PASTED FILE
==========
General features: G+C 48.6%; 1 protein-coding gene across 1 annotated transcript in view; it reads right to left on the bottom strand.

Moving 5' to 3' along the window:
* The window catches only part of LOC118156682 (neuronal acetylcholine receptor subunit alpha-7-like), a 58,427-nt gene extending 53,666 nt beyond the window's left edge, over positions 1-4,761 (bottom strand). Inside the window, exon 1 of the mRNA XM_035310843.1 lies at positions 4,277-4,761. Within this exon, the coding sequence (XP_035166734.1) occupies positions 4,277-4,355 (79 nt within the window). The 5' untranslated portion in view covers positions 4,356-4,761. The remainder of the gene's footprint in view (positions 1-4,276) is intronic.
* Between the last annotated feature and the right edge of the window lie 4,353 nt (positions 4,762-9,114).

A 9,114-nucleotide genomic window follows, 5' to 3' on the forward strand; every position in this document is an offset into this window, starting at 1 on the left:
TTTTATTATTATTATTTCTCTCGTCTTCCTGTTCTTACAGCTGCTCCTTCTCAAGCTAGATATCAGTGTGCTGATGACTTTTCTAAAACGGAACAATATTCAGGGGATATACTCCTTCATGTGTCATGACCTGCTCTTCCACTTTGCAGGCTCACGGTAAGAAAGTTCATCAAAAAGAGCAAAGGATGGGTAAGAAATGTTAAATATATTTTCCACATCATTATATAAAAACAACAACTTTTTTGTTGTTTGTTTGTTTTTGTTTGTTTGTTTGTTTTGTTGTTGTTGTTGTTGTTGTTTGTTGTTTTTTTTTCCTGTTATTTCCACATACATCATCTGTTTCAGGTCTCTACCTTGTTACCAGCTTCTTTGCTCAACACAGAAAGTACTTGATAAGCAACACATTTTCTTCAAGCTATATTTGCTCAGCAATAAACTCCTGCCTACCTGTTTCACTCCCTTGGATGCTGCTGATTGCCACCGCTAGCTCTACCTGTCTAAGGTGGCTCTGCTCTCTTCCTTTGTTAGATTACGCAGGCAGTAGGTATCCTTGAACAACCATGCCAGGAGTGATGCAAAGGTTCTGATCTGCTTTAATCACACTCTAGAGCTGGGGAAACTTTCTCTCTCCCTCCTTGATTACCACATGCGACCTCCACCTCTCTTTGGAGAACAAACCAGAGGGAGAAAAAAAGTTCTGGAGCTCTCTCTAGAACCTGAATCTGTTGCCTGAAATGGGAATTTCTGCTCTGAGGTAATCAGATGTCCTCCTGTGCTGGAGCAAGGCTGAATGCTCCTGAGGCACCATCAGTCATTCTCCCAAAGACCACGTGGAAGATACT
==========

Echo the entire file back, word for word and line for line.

General features: G+C 48.6%; 1 protein-coding gene across 1 annotated transcript in view; it reads right to left on the bottom strand.

Moving 5' to 3' along the window:
* The window catches only part of LOC118156682 (neuronal acetylcholine receptor subunit alpha-7-like), a 58,427-nt gene extending 53,666 nt beyond the window's left edge, over positions 1-4,761 (bottom strand). Inside the window, exon 1 of the mRNA XM_035310843.1 lies at positions 4,277-4,761. Within this exon, the coding sequence (XP_035166734.1) occupies positions 4,277-4,355 (79 nt within the window). The 5' untranslated portion in view covers positions 4,356-4,761. The remainder of the gene's footprint in view (positions 1-4,276) is intronic.
* Between the last annotated feature and the right edge of the window lie 4,353 nt (positions 4,762-9,114).

A 9,114-nucleotide genomic window follows, 5' to 3' on the forward strand; every position in this document is an offset into this window, starting at 1 on the left:
TTTTATTATTATTATTTCTCTCGTCTTCCTGTTCTTACAGCTGCTCCTTCTCAAGCTAGATATCAGTGTGCTGATGACTTTTCTAAAACGGAACAATATTCAGGGGATATACTCCTTCATGTGTCATGACCTGCTCTTCCACTTTGCAGGCTCACGGTAAGAAAGTTCATCAAAAAGAGCAAAGGATGGGTAAGAAATGTTAAATATATTTTCCACATCATTATATAAAAACAACAACTTTTTTGTTGTTTGTTTGTTTTTGTTTGTTTGTTTGTTTTGTTGTTGTTGTTGTTGTTGTTTGTTGTTTTTTTTTCCTGTTATTTCCACATACATCATCTGTTTCAGGTCTCTACCTTGTTACCAGCTTCTTTGCTCAACACAGAAAGTACTTGATAAGCAACACATTTTCTTCAAGCTATATTTGCTCAGCAATAAACTCCTGCCTACCTGTTTCACTCCCTTGGATGCTGCTGATTGCCACCGCTAGCTCTACCTGTCTAAGGTGGCTCTGCTCTCTTCCTTTGTTAGATTACGCAGGCAGTAGGTATCCTTGAACAACCATGCCAGGAGTGATGCAAAGGTTCTGATCTGCTTTAATCACACTCTAGAGCTGGGGAAACTTTCTCTCTCCCTCCTTGATTACCACATGCGACCTCCACCTCTCTTTGGAGAACAAACCAGAGGGAGAAAAAAAGTTCTGGAGCTCTCTCTAGAACCTGAATCTGTTGCCTGAAATGGGAATTTCTGCTCTGAGGTAATCAGATGTCCTCCTGTGCTGGAGCAAGGCTGAATGCTCCTGAGGCACCATCAGTCATTCTCCCAAAGACCACGTGGAAGATACT